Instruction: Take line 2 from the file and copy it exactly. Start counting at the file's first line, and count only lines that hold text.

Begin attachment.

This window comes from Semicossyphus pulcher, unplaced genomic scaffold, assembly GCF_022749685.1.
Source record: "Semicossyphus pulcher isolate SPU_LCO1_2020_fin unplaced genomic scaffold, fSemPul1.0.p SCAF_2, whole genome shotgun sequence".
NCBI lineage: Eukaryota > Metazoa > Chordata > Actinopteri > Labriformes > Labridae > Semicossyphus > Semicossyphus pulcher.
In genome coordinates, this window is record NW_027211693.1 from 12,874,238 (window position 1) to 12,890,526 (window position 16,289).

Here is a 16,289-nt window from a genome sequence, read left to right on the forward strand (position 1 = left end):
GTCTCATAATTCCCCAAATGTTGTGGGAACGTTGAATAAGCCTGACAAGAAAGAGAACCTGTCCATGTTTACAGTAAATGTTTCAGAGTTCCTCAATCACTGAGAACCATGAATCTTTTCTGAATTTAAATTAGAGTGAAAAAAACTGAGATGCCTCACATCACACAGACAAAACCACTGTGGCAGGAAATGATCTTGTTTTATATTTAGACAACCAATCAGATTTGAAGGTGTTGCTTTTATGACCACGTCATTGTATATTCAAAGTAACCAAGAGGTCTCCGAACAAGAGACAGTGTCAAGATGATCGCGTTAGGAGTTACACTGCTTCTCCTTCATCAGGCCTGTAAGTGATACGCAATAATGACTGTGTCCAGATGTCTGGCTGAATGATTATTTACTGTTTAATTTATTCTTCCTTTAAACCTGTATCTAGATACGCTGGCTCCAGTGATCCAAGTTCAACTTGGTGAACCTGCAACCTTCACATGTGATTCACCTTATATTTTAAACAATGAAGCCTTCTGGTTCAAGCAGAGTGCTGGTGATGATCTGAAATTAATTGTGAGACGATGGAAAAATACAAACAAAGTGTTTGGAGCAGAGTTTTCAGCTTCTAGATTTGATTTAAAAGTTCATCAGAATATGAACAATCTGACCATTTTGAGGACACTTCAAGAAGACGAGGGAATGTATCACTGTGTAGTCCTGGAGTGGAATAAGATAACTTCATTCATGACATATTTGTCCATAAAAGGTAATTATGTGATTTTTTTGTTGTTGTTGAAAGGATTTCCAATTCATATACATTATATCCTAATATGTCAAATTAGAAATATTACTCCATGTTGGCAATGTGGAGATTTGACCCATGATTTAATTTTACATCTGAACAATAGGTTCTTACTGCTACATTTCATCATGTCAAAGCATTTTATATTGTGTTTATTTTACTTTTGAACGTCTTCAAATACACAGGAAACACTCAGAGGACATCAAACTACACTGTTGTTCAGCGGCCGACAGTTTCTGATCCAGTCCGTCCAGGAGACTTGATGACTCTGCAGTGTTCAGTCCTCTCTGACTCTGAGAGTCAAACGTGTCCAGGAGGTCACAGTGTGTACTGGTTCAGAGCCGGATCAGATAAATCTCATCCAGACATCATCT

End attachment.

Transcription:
Source record: "Semicossyphus pulcher isolate SPU_LCO1_2020_fin unplaced genomic scaffold, fSemPul1.0.p SCAF_2, whole genome shotgun sequence".